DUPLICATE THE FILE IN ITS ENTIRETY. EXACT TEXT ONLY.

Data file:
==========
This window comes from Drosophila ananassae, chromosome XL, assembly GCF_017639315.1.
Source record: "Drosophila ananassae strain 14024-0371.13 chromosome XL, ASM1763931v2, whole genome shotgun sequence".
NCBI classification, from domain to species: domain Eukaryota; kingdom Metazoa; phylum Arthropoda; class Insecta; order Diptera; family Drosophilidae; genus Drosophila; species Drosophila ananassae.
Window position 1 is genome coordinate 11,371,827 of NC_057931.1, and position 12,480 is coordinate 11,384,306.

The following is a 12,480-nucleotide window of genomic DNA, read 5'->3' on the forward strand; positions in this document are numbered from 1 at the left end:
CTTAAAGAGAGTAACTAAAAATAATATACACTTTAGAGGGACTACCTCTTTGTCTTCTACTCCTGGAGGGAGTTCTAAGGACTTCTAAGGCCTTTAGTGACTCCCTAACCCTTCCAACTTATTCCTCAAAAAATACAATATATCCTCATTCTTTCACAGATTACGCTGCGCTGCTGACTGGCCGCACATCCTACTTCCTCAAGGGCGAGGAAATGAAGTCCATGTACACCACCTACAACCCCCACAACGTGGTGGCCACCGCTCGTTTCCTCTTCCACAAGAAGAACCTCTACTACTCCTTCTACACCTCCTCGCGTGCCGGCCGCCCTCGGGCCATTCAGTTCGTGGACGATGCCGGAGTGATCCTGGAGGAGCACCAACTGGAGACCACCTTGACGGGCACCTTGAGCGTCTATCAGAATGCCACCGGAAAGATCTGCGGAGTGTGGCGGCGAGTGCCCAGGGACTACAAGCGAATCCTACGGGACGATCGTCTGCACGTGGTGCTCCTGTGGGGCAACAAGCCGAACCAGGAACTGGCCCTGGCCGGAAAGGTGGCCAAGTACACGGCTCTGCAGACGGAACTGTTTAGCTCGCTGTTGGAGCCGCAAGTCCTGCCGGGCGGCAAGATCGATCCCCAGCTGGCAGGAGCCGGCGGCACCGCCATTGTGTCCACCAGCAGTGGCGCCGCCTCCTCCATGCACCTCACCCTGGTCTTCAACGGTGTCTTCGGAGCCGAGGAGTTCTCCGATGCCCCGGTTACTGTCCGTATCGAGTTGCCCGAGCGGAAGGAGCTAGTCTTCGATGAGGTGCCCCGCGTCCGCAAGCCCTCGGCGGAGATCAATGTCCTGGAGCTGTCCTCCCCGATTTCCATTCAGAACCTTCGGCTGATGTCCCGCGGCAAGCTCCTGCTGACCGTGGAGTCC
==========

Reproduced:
This window comes from Drosophila ananassae, chromosome XL, assembly GCF_017639315.1.
Source record: "Drosophila ananassae strain 14024-0371.13 chromosome XL, ASM1763931v2, whole genome shotgun sequence".
NCBI classification, from domain to species: domain Eukaryota; kingdom Metazoa; phylum Arthropoda; class Insecta; order Diptera; family Drosophilidae; genus Drosophila; species Drosophila ananassae.
Window position 1 is genome coordinate 11,371,827 of NC_057931.1, and position 12,480 is coordinate 11,384,306.

The following is a 12,480-nucleotide window of genomic DNA, read 5'->3' on the forward strand; positions in this document are numbered from 1 at the left end:
CTTAAAGAGAGTAACTAAAAATAATATACACTTTAGAGGGACTACCTCTTTGTCTTCTACTCCTGGAGGGAGTTCTAAGGACTTCTAAGGCCTTTAGTGACTCCCTAACCCTTCCAACTTATTCCTCAAAAAATACAATATATCCTCATTCTTTCACAGATTACGCTGCGCTGCTGACTGGCCGCACATCCTACTTCCTCAAGGGCGAGGAAATGAAGTCCATGTACACCACCTACAACCCCCACAACGTGGTGGCCACCGCTCGTTTCCTCTTCCACAAGAAGAACCTCTACTACTCCTTCTACACCTCCTCGCGTGCCGGCCGCCCTCGGGCCATTCAGTTCGTGGACGATGCCGGAGTGATCCTGGAGGAGCACCAACTGGAGACCACCTTGACGGGCACCTTGAGCGTCTATCAGAATGCCACCGGAAAGATCTGCGGAGTGTGGCGGCGAGTGCCCAGGGACTACAAGCGAATCCTACGGGACGATCGTCTGCACGTGGTGCTCCTGTGGGGCAACAAGCCGAACCAGGAACTGGCCCTGGCCGGAAAGGTGGCCAAGTACACGGCTCTGCAGACGGAACTGTTTAGCTCGCTGTTGGAGCCGCAAGTCCTGCCGGGCGGCAAGATCGATCCCCAGCTGGCAGGAGCCGGCGGCACCGCCATTGTGTCCACCAGCAGTGGCGCCGCCTCCTCCATGCACCTCACCCTGGTCTTCAACGGTGTCTTCGGAGCCGAGGAGTTCTCCGATGCCCCGGTTACTGTCCGTATCGAGTTGCCCGAGCGGAAGGAGCTAGTCTTCGATGAGGTGCCCCGCGTCCGCAAGCCCTCGGCGGAGATCAATGTCCTGGAGCTGTCCTCCCCGATTTCCATTCAGAACCTTCGGCTGATGTCCCGCGGCAAGCTCCTGCTGACCGTGGAGTCC